Stefan Smietanowski wrote:
Are you dd'ing the whole disk or just the partition(s) you want ? I
recommend just doing the partition(s) into seperate files. I'm uncertain
if loopback nowadays handles partitions or not. I know it didn't before
but there were patches back then.
I did the whole disk under Linux:
$ dd if=/dev/sdb of=disk.img conv=noerror,sync
This is how fdisk sees my image:
$ sudo fdisk -ul disk.img
Disk disk.img (SGI disk label): 255 heads, 63 sectors, 0 cylinders
Units = sectors of 1 * 512 bytes
----- partitions -----
Pt# Device Info Start End Sectors Id System
8: disk.img1 4096 3915599 3911504 a SGI xfs
9: disk.img2 0 4095 4096 0 SGI volhdr
11: disk.img3 0 3915599 3915600 6 SGI volume
----- Bootinfo -----
----- Directory Entries -----
0: sgilabel sector 2 size 512
I could mount the image of the healthy disk using:
$ sudo mount -t xfs -o loop,offset=$((512*4096)) disk.img /mnt
and I was able to browse the content of /mnt :)
Excellent, that's one step on the way.
Trying to mount the whole image didn't work. I was hoping I could do
Well of course, since "mounting" implies a filesystem and how is
the mount command to know which partition you want to mount and
what filesystem it is to mount? For all it knows you can have 4
partitions with 4 different filesystems on it and how is it to
choose the correct one?
Remember mounting = enabling a filesystem (in a device or file or...)
to be used via a filesystem driver and exported to a mountpoint (/mnt
In order to do what you're really after you either use your offset
trickery OR use a kernel that can mount partitioned loopback OR write
the image to another disk.
that so it gives me the possibility of modifying the partition table of
the bad disks that refuse to mount under either OS.
If you want to play with the whole device (ie not files) then you can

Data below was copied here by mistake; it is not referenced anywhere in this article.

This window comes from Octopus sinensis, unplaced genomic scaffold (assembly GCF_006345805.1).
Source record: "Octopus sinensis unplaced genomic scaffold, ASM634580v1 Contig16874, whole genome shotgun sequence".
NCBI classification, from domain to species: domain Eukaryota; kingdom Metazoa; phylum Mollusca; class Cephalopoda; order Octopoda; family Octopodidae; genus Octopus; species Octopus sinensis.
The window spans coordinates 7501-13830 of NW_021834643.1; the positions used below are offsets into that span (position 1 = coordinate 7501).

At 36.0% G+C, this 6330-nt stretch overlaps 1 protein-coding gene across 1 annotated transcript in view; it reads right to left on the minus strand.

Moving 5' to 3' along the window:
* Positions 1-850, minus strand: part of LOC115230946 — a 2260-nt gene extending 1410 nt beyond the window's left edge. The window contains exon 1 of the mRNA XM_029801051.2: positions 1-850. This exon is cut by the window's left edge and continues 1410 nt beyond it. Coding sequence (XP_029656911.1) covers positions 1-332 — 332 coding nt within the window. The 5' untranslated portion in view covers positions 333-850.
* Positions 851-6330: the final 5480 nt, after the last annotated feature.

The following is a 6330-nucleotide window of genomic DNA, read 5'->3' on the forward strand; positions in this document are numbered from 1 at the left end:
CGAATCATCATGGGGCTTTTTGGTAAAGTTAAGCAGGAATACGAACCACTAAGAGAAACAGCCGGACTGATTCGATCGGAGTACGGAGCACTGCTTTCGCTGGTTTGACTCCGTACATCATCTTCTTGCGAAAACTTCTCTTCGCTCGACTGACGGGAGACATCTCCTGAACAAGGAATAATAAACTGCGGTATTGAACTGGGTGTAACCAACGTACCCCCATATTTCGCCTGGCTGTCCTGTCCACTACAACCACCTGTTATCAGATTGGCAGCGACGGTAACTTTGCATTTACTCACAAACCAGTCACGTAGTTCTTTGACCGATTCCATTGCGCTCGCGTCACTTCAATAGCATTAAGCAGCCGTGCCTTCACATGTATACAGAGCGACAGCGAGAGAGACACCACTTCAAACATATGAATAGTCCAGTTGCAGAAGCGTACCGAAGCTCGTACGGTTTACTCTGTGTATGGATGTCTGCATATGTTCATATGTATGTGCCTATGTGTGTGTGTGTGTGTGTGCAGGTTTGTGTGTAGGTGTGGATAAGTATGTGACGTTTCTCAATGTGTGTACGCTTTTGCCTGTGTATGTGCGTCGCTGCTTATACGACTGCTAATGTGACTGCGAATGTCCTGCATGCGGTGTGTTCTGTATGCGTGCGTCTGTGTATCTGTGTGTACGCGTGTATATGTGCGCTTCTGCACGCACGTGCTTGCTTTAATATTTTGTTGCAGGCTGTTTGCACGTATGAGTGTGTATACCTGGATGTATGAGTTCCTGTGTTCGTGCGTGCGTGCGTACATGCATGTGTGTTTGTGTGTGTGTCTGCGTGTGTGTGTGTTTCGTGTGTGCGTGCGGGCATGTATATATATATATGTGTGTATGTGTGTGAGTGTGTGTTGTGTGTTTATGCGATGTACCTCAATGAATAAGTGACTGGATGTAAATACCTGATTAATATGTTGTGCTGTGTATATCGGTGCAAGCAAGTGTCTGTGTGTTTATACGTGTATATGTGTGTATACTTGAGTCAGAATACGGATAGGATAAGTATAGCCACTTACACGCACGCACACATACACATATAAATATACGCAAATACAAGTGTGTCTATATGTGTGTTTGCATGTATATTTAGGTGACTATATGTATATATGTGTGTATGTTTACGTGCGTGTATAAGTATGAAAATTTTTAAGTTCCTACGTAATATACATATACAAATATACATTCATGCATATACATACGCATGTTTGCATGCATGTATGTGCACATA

just run your favorite partition program on your image file or your
favorite binary patching program on the image file.
Basically I want to play with bad disks' images to see if I can recover
any data without actually modifying the disks.
Is there any work around for this ?
Should I create a device (rather than a loop) for the whole image ?
I think you have the terminology a little mixed up.
If you mount a something without supplying -o loop "mount" will assume
the filesystem resides in a DEVICE.
If you mount a something WHILE supplying -o loop you tell "mount" that
it should mount it using a loop device. Note device here, it's trickery
really as what it does is that "mount" will FIRST create a new device
node "/dev/loop0" for example and then it will mount from that device
So "should I create a device .." is a little mixed up as that's what
mount is doing deep inside.
I should mention that creating the whole disk image by using dd under
Irix6.5 and using the same mount command as above in Linux didn't work!
Something might have gone wrong during the file transfer from Irix to
Linux. If I get a chance I'll try it again.
If you do, then create a checksum (sha1sum och md5sum or something) and
compare the image before and after transfer to make sure it's identical.